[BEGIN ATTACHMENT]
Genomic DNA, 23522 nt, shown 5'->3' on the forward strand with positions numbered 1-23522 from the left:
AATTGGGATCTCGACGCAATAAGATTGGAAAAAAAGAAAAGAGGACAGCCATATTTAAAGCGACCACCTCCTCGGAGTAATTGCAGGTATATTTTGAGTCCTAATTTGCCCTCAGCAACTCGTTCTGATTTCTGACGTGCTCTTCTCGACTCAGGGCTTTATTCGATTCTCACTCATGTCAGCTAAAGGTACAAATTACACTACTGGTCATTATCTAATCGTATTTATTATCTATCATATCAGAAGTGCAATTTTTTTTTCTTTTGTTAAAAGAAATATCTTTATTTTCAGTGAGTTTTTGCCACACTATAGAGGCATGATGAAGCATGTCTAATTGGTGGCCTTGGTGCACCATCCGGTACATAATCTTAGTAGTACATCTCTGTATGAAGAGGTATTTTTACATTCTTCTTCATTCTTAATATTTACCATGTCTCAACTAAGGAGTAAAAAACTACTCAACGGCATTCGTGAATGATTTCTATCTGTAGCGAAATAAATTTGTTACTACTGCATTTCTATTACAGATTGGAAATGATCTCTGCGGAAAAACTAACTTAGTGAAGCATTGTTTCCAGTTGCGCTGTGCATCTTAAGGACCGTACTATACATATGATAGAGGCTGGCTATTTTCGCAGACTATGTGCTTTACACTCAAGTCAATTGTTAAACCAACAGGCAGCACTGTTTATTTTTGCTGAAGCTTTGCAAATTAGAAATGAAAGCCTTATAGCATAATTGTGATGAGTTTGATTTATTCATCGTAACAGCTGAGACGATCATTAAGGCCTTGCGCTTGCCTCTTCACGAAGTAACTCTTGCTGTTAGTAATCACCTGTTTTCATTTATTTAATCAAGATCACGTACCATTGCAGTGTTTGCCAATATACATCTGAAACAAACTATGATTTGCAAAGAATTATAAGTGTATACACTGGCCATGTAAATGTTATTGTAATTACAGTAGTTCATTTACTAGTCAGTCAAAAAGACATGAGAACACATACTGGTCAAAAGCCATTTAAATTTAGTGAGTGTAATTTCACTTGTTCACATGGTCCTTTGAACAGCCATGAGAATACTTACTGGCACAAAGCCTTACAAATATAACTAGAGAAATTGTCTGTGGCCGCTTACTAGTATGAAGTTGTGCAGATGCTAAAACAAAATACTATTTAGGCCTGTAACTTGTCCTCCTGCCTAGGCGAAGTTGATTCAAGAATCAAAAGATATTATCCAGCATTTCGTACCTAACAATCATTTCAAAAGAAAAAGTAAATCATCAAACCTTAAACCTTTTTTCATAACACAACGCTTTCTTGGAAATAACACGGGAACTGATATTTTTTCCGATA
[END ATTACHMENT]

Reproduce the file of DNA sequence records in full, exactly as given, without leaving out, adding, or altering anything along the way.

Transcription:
Genomic DNA, 23522 nt, shown 5'->3' on the forward strand with positions numbered 1-23522 from the left:
AATTGGGATCTCGACGCAATAAGATTGGAAAAAAAGAAAAGAGGACAGCCATATTTAAAGCGACCACCTCCTCGGAGTAATTGCAGGTATATTTTGAGTCCTAATTTGCCCTCAGCAACTCGTTCTGATTTCTGACGTGCTCTTCTCGACTCAGGGCTTTATTCGATTCTCACTCATGTCAGCTAAAGGTACAAATTACACTACTGGTCATTATCTAATCGTATTTATTATCTATCATATCAGAAGTGCAATTTTTTTTTCTTTTGTTAAAAGAAATATCTTTATTTTCAGTGAGTTTTTGCCACACTATAGAGGCATGATGAAGCATGTCTAATTGGTGGCCTTGGTGCACCATCCGGTACATAATCTTAGTAGTACATCTCTGTATGAAGAGGTATTTTTACATTCTTCTTCATTCTTAATATTTACCATGTCTCAACTAAGGAGTAAAAAACTACTCAACGGCATTCGTGAATGATTTCTATCTGTAGCGAAATAAATTTGTTACTACTGCATTTCTATTACAGATTGGAAATGATCTCTGCGGAAAAACTAACTTAGTGAAGCATTGTTTCCAGTTGCGCTGTGCATCTTAAGGACCGTACTATACATATGATAGAGGCTGGCTATTTTCGCAGACTATGTGCTTTACACTCAAGTCAATTGTTAAACCAACAGGCAGCACTGTTTATTTTTGCTGAAGCTTTGCAAATTAGAAATGAAAGCCTTATAGCATAATTGTGATGAGTTTGATTTATTCATCGTAACAGCTGAGACGATCATTAAGGCCTTGCGCTTGCCTCTTCACGAAGTAACTCTTGCTGTTAGTAATCACCTGTTTTCATTTATTTAATCAAGATCACGTACCATTGCAGTGTTTGCCAATATACATCTGAAACAAACTATGATTTGCAAAGAATTATAAGTGTATACACTGGCCATGTAAATGTTATTGTAATTACAGTAGTTCATTTACTAGTCAGTCAAAAAGACATGAGAACACATACTGGTCAAAAGCCATTTAAATTTAGTGAGTGTAATTTCACTTGTTCACATGGTCCTTTGAACAGCCATGAGAATACTTACTGGCACAAAGCCTTACAAATATAACTAGAGAAATTGTCTGTGGCCGCTTACTAGTATGAAGTTGTGCAGATGCTAAAACAAAATACTATTTAGGCCTGTAACTTGTCCTCCTGCCTAGGCGAAGTTGATTCAAGAATCAAAAGATATTATCCAGCATTTCGTACCTAACAATCATTTCAAAAGAAAAAGTAAATCATCAAACCTTAAACCTTTTTTCATAACACAACGCTTTCTTGGAAATAACACGGGAACTGATATTTTTTCCGATA